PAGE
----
Of course, there are always a few tough customers who’ve come coated in citronella, but their proportion is statistically insignificant; overall, this is a pretty approachable crowd. And then there are those who fell for those insect repellent bracelets you can buy in all kinds of colors, green, fuchsia, electric blue, but they don’t work at all, they’re just fashion statements, wrist candy or whatnot (if you want to know the truth, geranium is the only thing that really does the job, but can you imagine every fan showing up at the stadium with a potted geranium on his knees?), and the mosquitoes stuff their guts just the same, bracelet or no bracelet, no surprise there.

They take all the time they need to choose a target; look, there’s an easy one, how about that bald head right over there, all those appetizing vessels exposed and available, O how delightfully vulnerable they are, it brings a tear to the eye. That helpless, white roundness against the night sky, under the stadium lights that bounce off it like a dead planet in the path of some distant star’s rays. It feels like a moon landing to the mosquitoes. One particularly anthropophilic specimen, newly arrived on the bald planet, pauses a moment to reflect on the skull’s owner who will be going back home in a little while to his house beneath the shade trees, greeted by his loyal dog that has spent the entire evening sprawled on its oversized doggy cushion, performing its guard duties with a kind of vigilant indolence, though its heart is plagued, as always, by the nagging suspicion – you can’t teach an old dog new tricks – that this time, its master will not return.

The house must be screened in, like all houses around here, mesh rectangles that click into place on all windows and screen doors. So you can only imagine, dear friends, the long and difficult search for a chink in that armor, a worn spot, any warped area that has pulled away from the frame, enabling the little winged creatures free entry onto the premises to commit their evil deeds.

Our mosquito is picturing in full Technicolor the happiness that awaits as it finally springs into action. Here’s how you do it: you station at just the right distance from your desired target (you have built-in stabilizers), you choose an axis, and down you go to plant your rostrum in the epidermis. Within seconds, you’ve injected the victim with a little homemade anesthesia, so that he feels nothing on contact, and while you’re at it, with an anti-coagulant: voilà, everything’s ready now for the draw. Like sucking through a straw, you take it in, lucky to have such extensible abdominal membranes that allow you to stretch and fill with the divine nectar, whose endless range of subtle flavors – and this is a homage to your victims – you’ve yet to fully explore.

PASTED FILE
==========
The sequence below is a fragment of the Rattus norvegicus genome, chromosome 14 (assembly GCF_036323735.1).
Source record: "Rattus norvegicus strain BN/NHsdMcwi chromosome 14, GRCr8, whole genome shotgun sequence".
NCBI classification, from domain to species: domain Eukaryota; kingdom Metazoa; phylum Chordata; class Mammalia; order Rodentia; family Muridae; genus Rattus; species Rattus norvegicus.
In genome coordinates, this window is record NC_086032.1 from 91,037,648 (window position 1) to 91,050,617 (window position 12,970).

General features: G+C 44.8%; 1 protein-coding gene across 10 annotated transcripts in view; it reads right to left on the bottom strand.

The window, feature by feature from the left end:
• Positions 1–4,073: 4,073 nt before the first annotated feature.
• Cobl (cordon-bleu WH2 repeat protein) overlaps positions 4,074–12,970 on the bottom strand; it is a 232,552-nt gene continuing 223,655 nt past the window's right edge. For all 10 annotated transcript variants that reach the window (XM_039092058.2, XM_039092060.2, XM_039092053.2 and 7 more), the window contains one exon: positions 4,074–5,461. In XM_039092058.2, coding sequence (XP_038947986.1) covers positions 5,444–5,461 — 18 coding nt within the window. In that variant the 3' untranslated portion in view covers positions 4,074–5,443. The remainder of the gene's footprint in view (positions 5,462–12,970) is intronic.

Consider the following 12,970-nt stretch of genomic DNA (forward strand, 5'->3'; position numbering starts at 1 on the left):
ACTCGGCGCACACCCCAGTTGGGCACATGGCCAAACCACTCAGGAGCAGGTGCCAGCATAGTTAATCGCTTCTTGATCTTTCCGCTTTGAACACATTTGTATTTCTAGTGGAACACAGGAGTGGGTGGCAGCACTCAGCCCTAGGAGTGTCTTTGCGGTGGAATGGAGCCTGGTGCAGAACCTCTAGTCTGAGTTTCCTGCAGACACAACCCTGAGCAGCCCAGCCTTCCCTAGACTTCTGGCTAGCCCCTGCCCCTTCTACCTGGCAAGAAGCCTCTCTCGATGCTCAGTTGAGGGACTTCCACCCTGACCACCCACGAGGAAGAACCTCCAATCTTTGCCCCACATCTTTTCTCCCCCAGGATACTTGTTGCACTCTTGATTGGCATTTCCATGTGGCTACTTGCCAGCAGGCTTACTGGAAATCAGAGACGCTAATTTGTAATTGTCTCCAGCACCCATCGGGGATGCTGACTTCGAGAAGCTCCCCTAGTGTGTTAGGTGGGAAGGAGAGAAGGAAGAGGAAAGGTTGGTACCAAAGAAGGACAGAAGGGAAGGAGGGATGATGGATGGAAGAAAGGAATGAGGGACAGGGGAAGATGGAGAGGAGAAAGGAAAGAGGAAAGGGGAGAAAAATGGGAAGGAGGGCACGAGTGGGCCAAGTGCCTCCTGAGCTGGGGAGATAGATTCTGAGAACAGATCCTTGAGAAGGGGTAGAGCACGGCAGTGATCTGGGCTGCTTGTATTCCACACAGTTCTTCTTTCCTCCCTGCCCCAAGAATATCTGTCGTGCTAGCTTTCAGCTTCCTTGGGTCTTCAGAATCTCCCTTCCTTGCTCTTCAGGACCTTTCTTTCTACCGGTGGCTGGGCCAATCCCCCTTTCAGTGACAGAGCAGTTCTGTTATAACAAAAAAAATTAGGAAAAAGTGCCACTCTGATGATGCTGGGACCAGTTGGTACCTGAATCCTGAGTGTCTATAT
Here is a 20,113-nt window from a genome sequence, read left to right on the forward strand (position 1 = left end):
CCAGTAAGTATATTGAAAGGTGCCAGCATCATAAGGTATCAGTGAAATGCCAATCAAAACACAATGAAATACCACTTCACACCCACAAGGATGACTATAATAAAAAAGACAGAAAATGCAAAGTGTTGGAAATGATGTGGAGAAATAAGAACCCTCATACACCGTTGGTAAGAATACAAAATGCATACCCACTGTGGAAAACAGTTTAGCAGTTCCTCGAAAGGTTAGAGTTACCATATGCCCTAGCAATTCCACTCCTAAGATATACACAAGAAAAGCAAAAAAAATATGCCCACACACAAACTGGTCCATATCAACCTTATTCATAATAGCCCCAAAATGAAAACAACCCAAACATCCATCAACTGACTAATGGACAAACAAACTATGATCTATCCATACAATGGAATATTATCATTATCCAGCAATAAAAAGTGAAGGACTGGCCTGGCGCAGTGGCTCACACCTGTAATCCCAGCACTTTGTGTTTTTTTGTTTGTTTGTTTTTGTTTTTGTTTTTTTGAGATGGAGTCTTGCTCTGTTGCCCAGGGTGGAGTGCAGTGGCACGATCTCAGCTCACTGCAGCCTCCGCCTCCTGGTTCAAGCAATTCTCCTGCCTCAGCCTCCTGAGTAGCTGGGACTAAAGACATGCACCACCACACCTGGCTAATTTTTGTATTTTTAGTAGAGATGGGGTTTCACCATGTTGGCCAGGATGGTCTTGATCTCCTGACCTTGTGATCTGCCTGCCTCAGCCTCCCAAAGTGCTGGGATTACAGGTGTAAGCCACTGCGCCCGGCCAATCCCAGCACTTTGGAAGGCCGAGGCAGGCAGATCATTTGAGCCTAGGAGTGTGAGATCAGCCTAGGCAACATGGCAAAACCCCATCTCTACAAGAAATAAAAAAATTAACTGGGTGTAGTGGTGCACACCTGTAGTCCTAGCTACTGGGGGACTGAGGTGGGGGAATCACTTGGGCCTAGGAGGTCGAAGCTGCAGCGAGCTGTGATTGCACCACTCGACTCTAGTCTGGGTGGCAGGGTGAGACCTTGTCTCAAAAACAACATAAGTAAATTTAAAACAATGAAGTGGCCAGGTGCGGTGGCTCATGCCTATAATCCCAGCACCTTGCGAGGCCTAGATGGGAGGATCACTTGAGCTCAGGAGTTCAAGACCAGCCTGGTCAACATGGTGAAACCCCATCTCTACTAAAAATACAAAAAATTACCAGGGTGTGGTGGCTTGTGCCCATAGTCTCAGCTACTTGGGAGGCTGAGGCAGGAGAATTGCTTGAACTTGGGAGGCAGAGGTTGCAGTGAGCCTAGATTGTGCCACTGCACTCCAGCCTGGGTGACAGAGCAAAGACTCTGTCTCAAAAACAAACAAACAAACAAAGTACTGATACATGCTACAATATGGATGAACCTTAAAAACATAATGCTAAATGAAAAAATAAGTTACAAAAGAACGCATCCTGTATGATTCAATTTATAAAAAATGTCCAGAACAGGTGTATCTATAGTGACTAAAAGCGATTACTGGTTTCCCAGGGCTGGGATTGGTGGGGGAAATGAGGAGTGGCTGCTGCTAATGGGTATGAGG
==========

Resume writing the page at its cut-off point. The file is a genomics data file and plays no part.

Let’s not kid ourselves, this puncture is soon going to cause the bald man’s scalp no end of grief. The numbing effect can last only so long, and once he’s in bed, under the covers in the humid autumnal night (still too early to switch on the central heat), probably replaying some highlights of the game as he gets comfortable, our pre-sleeper reaches his hand to his head, unconsciously at first, to scratch the site of the bite, but then, fully aware of the itch-inducing inflammation, will scratch more vigorously, as he mumbles a string of unflattering epithets with regard to our little critters and their insatiable appetite. In this house he thought sealed securely against such invaders, he’ll try to retreat into the swampy world of dreams, all the while scratching the now reddened area, hoping to calm the irritation when he’s actually making it worse.




Our miniature vampires still have blood on their probes as they leave in search of their next victim. Meanwhile, a half- back plowing downfield, cleats tearing up the turf, gets tackled, fumbles, loses possession, the ball gets picked up by an opposing lineman, the ref whistles the turnover, and it goes on like that, another receiver makes a catch and puts a knee to the ground, etc., while the flesh of the hale and hearty fans in the stands continues to furnish an inexhaustible supply of nutrition in the cooling night air.




How many times did Tom and Donovan sit in those stadium bleachers, eyes riveted on the bulked-up bodies that fought over possession of the pigskin with such impressive energy (you can say whatever you want, but twenty-two guys whose whole world depends on an oval-shaped leather ball, there’s something amazing and mind-blowing about that, really makes you think, proclaimed Mike). The white-stripe yard lines set against the grass shining beneath the floodlights that exalt the surreal green, and since most of the action takes place midfield, the graceful goalposts at either end have to wait their turn. In the background, the water tower looks almost fake, a fat metallic bulb on stilts, a curious silhouette against the empty sky.